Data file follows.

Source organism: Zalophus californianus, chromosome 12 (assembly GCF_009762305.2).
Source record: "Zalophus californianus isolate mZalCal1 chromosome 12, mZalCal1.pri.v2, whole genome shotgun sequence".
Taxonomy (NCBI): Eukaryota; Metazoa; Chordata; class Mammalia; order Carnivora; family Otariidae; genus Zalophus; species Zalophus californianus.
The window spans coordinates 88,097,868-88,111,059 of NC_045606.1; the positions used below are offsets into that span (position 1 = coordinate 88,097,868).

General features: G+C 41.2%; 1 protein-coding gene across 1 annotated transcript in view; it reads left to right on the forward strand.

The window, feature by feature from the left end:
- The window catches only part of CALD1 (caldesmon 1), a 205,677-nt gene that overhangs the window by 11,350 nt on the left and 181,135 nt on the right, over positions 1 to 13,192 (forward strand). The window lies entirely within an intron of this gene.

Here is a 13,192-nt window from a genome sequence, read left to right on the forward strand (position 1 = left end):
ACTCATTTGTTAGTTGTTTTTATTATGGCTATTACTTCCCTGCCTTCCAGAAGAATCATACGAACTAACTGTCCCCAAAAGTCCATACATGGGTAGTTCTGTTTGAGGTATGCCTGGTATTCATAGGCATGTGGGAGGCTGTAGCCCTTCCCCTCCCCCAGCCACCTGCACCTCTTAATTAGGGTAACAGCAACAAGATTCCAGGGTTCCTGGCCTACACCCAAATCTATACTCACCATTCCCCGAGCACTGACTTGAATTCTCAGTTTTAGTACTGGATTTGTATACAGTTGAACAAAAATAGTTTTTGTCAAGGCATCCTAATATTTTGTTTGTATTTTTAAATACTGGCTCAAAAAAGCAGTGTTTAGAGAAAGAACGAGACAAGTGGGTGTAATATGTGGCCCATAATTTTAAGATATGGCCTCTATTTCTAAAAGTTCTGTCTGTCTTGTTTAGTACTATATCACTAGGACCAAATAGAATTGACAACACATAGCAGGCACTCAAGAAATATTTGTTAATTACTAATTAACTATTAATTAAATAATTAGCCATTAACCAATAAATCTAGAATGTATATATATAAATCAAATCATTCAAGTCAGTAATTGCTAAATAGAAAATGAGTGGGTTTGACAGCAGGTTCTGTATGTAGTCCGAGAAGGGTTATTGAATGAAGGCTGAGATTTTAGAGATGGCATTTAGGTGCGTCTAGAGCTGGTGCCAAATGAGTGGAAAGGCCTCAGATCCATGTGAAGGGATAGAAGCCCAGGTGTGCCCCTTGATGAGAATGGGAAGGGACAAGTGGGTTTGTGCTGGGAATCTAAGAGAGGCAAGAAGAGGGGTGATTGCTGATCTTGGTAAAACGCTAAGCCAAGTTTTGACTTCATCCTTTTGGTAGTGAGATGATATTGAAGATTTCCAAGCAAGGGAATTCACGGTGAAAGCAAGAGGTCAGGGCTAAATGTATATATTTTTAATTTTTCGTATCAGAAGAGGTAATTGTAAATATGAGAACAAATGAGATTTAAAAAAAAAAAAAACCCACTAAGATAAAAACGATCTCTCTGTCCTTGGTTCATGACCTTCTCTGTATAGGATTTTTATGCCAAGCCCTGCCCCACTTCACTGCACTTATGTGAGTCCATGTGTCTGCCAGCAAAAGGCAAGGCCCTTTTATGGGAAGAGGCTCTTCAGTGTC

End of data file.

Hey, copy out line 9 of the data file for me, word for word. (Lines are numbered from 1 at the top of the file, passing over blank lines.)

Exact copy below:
ACTCATTTGTTAGTTGTTTTTATTATGGCTATTACTTCCCTGCCTTCCAGAAGAATCATACGAACTAACTGTCCCCAAAAGTCCATACATGGGTAGTTCTGTTTGAGGTATGCCTGGTATTCATAGGCATGTGGGAGGCTGTAGCCCTTCCCCTCCCCCAGCCACCTGCACCTCTTAATTAGGGTAACAGCAACAAGATTCCAGGGTTCCTGGCCTACACCCAAATCTATACTCACCATTCCCCGAGCACTGACTTGAATTCTCAGTTTTAGTACTGGATTTGTATACAGTTGAACAAAAATAGTTTTTGTCAAGGCATCCTAATATTTTGTTTGTATTTTTAAATACTGGCTCAAAAAAGCAGTGTTTAGAGAAAGAACGAGACAAGTGGGTGTAATATGTGGCCCATAATTTTAAGATATGGCCTCTATTTCTAAAAGTTCTGTCTGTCTTGTTTAGTACTATATCACTAGGACCAAATAGAATTGACAACACATAGCAGGCACTCAAGAAATATTTGTTAATTACTAATTAACTATTAATTAAATAATTAGCCATTAACCAATAAATCTAGAATGTATATATATAAATCAAATCATTCAAGTCAGTAATTGCTAAATAGAAAATGAGTGGGTTTGACAGCAGGTTCTGTATGTAGTCCGAGAAGGGTTATTGAATGAAGGCTGAGATTTTAGAGATGGCATTTAGGTGCGTCTAGAGCTGGTGCCAAATGAGTGGAAAGGCCTCAGATCCATGTGAAGGGATAGAAGCCCAGGTGTGCCCCTTGATGAGAATGGGAAGGGACAAGTGGGTTTGTGCTGGGAATCTAAGAGAGGCAAGAAGAGGGGTGATTGCTGATCTTGGTAAAACGCTAAGCCAAGTTTTGACTTCATCCTTTTGGTAGTGAGATGATATTGAAGATTTCCAAGCAAGGGAATTCACGGTGAAAGCAAGAGGTCAGGGCTAAATGTATATATTTTTAATTTTTCGTATCAGAAGAGGTAATTGTAAATATGAGAACAAATGAGATTTAAAAAAAAAAAAAACCCACTAAGATAAAAACGATCTCTCTGTCCTTGGTTCATGACCTTCTCTGTATAGGATTTTTATGCCAAGCCCTGCCCCACTTCACTGCACTTATGTGAGTCCATGTGTCTGCCAGCAAAAGGCAAGGCCCTTTTATGGGAAGAGGCTCTTCAGTGTC